gr cityThe city of Grand Rapids, Mich. continues to deny the Acton Institute application for property tax-exemption, even as Acton presents evidence to support such status.

The Acton Institute, recognized by the Internal Revenue Service as a 501(c)3 non-profit organization and ranked #11 in the world as a social policy think tank by the University of Pennsylvania, received notice from City Assessor Scott Engerson that it did not meet the criteria for tax-exempt status for property tax purposes.

Most people think that if they’re a tax-exempt 501(c)3 they’re exempt from property tax, and that’s not the case in Michigan,” he said. “In regard to Acton, it’s the charitable piece that the city was not able to definitively conclude.”

Acton is one of 435 organizations appealing the city’s ruling regarding tax-exemption this month alone. Today, Acton made its appeal. (more…)

Daniel Hannan, Member of the European Parliament and writer, says he believes the European Union is “making its peoples poorer, less democratic and less free.” In the short video below, he explains why, when it comes to government, smaller is better.

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leghornchicken1

Leghorn Chicken, a “socially conscious chicken shop” in Chicago, makes it quite clear that they intend to be, as one might put it, a culture-making enterprise.

Behold, their statement of faith (HT).

Such an attitude, worldview, and moral orientation isn’t all that appealing to someone such as myself, particularly when paired with the lovely parental advisory sign located at the counter. Yet I feel no inclination to enlist the muscle of the magistrates to manipulate them toward watering things down. I can consume their chicken blindly (not advisable), take my business elsewhere, or start a delicious chicken shop of my own.

Respond to the market signal with your own market signal. Heed your conscience. Shape and create the culture. Bear witness to the Truth. Etc.

Yet for those like Kirsten Powers, these folks should simply subdue their strident beliefs and get back to plain-old materialistic business. “Most people just want to eat a chicken sandwich,” she might say. “It’s not clear why some chicken shops are so confused about their role here.” Or, as Andy Stanley might put it, “leave gay rights out of it.”

I bring this up simply to re-affirm a point I’ve already made: businesses are culture-making enterprises, whether they or we like it or not. When we detest or disagree with particular cultural outputs of particular cultural enterprises, we should respond with healthy Christianly output, not systemic strong-arming and stifling.

This means maximizing the freedom to shape culture and maximizing it for all. That includes religious freedom for the baker, the florist, and the photographer, just as it includes the ramblings of the supposedly a-religious chicken shop.

Atlas-Rockefeller-Center-300x199The impression that atheism or materialism is an accomplished host for libertarian values is mistaken, says Jay Richards. “Libertarians may be surprised to learn that these core values—if not the entire repertoire of libertarian ideas—makes far more sense in a theistic milieu.”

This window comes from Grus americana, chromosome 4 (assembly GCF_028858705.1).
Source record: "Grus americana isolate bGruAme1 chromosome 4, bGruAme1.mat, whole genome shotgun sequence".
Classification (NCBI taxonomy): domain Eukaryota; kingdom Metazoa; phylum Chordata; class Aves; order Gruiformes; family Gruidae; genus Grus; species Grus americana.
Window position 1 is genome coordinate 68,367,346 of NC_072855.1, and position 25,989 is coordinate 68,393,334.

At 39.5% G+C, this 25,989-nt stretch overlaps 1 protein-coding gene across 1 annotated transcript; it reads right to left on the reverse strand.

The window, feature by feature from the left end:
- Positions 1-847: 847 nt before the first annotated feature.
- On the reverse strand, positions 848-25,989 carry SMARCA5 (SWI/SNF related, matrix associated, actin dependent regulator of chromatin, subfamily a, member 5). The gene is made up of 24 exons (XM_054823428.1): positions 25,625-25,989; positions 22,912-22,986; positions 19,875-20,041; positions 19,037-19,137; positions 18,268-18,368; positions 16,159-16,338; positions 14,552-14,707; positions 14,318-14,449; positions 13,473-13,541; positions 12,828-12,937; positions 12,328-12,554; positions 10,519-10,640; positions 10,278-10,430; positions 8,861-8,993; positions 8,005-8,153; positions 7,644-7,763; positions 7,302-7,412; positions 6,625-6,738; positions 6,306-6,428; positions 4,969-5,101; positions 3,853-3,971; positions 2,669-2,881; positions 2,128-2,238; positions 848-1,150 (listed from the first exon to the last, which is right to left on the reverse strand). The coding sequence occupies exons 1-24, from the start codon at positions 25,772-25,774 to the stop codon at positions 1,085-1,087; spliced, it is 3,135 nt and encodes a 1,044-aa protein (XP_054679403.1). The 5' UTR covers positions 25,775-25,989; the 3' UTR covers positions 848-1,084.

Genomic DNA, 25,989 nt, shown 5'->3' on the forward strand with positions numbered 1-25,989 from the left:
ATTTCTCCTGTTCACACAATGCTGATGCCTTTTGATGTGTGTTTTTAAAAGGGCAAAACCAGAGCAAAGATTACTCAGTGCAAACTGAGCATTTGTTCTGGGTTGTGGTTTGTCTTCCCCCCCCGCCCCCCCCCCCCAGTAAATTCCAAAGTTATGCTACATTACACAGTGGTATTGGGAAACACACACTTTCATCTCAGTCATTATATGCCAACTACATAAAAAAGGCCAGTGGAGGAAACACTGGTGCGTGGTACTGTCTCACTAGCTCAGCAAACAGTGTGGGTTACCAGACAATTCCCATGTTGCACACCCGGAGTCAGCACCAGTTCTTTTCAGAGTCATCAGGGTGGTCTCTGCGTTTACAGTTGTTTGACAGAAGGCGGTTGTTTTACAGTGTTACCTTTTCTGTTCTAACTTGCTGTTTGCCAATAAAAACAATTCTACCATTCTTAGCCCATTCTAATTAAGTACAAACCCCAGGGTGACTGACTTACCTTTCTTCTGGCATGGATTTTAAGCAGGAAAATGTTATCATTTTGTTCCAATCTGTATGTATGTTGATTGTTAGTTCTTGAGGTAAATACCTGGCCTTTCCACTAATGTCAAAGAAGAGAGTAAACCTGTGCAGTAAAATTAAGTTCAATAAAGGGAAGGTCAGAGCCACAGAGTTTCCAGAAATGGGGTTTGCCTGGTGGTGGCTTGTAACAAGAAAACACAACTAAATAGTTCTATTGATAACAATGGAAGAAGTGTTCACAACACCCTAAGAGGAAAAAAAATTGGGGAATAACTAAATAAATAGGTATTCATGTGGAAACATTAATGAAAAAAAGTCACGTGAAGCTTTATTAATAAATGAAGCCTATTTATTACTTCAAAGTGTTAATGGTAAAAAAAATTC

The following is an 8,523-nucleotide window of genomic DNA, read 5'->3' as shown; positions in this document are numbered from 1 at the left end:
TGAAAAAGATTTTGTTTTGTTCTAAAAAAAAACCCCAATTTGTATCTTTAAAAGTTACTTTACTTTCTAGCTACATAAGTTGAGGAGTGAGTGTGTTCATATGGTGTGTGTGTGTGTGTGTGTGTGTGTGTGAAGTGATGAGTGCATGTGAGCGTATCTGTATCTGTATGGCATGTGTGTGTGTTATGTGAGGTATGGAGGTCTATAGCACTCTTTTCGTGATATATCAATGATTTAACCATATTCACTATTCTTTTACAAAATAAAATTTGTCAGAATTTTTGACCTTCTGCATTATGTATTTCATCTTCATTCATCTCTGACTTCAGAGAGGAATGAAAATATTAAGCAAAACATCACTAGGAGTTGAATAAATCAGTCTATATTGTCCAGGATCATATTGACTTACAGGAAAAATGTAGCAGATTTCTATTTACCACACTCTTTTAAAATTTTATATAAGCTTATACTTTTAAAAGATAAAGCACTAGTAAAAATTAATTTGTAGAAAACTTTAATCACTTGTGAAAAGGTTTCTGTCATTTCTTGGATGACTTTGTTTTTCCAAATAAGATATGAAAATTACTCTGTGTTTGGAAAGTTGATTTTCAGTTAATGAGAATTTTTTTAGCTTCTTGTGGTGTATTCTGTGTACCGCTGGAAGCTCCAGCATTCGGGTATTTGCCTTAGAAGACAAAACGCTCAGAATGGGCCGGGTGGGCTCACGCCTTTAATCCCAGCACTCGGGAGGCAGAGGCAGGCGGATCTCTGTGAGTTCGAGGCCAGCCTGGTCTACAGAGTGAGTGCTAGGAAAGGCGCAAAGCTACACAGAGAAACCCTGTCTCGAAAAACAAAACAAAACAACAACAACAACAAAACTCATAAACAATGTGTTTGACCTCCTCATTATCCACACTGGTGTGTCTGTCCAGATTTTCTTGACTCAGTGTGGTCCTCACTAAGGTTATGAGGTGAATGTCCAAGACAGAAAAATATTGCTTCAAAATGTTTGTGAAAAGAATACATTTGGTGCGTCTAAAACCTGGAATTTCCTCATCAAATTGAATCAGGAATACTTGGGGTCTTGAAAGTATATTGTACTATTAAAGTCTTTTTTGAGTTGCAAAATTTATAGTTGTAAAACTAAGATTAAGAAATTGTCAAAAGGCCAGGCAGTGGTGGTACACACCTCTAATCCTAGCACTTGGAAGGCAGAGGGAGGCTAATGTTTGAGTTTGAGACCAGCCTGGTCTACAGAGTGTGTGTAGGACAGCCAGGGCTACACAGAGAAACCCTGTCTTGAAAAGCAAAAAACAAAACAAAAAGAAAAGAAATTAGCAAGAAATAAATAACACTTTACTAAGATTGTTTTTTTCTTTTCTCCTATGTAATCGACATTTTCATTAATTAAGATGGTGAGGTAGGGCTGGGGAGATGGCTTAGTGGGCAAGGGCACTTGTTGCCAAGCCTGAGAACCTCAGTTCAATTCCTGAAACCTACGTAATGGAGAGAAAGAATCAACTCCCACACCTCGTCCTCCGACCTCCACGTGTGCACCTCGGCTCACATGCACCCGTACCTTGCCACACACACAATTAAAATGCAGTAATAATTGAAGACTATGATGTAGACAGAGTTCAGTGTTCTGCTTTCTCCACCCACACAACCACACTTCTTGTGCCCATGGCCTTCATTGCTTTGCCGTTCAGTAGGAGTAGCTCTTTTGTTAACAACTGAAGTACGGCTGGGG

Richards examines four areas that are lost by embracing an atheistic, materialistic worldview:

  • No Individual Rights
  • No Freedom or Responsibility
  • No Reliable Reason
  • No Moral Truth

Richards makes clear that his argument does not claim that either libertarian values or theism is true, or that theists must be libertarians. “My argument is more modest,” concludes Richards, “if one affirms the libertarian values described above, then one’s coherent philosophical home is theism, not atheism.”

Read his argument for “Why Libertarians Need God” at the Imaginative Conservative.

Blog author: jcarter
Tuesday, March 11, 2014
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Prudence is a Virtue
Adam Gurri, The Umlaut

[P]rudence is a virtue, that caring for oneself and one’s closest friends and family members is as much a moral question as one’s duty to strangers, or one’s civic obligations.

Cross Purposes
Ramesh Ponnuru, National Review

What has changed since 1993 is American liberalism’s view of religious freedom.

Women’s Empowerment Starts with Economic Freedom
Charlotte Florance and Ana Quintana, The Foundry

While the status for women has improved overall, women in all corners of the world still suffer from gross injustices. In many developing countries that have laws to “protect” women, there is little enforcement.

The Common Core Is Driving the Changes to the SAT
Lindsey Tepe, The Atlantic

The recently announced redesign will bring the test in line with the standards.

On March 4, Acton’s Director of International Outreach, Todd Huizinga, participated on a panel discussion hosted by Calvin College on Ukraine and the Cold War. Huizinga focused on the EU during the discussion; he was joined by Prof. Becca McBride who focused on Russia; Prof. Joel Westra, who focused on the Global Security Implications; and  Dr. Olena Shkatulo, assistant professor of Spanish at Calvin, who is from Ukraine. The  moderator was Prof. Kevin den Dulk.


Ukraine – The Last Frontier of the Cold War from Calvin College on Vimeo.

Who is the biggest enemy of the free market system? The late Milton Friedman, one of the 20th century’s most prominent free market champions, had a surprising answer: the business community.

Economist Arnold Kling explains why support for markets and business are not the same thing:
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